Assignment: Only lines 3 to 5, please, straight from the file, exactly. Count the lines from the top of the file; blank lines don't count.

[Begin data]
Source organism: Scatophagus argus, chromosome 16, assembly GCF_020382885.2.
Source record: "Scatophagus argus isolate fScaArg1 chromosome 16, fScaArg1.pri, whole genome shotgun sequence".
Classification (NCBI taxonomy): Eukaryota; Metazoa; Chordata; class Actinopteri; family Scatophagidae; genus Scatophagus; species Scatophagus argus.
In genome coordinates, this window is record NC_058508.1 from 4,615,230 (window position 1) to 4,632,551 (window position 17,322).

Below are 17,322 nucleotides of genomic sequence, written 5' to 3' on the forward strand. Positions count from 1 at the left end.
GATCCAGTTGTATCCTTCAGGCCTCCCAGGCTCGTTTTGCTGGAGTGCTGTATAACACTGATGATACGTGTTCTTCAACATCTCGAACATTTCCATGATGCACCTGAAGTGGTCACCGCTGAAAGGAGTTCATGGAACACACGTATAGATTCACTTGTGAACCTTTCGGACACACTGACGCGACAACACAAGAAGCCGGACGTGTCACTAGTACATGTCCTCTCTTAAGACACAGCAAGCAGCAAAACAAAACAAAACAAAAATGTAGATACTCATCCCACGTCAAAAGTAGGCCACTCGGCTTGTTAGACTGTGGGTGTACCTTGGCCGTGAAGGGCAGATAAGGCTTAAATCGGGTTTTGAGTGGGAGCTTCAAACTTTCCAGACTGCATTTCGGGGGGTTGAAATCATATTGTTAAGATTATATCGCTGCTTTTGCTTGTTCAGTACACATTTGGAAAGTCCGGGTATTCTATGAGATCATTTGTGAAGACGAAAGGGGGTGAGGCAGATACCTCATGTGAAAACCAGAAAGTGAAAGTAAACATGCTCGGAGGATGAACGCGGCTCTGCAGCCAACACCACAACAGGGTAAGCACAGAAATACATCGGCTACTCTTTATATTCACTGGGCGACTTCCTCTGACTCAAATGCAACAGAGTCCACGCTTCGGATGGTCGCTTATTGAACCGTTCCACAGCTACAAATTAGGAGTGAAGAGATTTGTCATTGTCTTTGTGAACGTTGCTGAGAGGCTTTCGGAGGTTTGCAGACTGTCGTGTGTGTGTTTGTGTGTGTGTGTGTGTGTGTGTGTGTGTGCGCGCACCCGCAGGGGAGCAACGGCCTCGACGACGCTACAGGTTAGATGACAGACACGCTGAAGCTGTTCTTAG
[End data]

Classification (NCBI taxonomy): Eukaryota; Metazoa; Chordata; class Actinopteri; family Scatophagidae; genus Scatophagus; species Scatophagus argus.
In genome coordinates, this window is record NC_058508.1 from 4,615,230 (window position 1) to 4,632,551 (window position 17,322).

Below are 17,322 nucleotides of genomic sequence, written 5' to 3' on the forward strand. Positions count from 1 at the left end.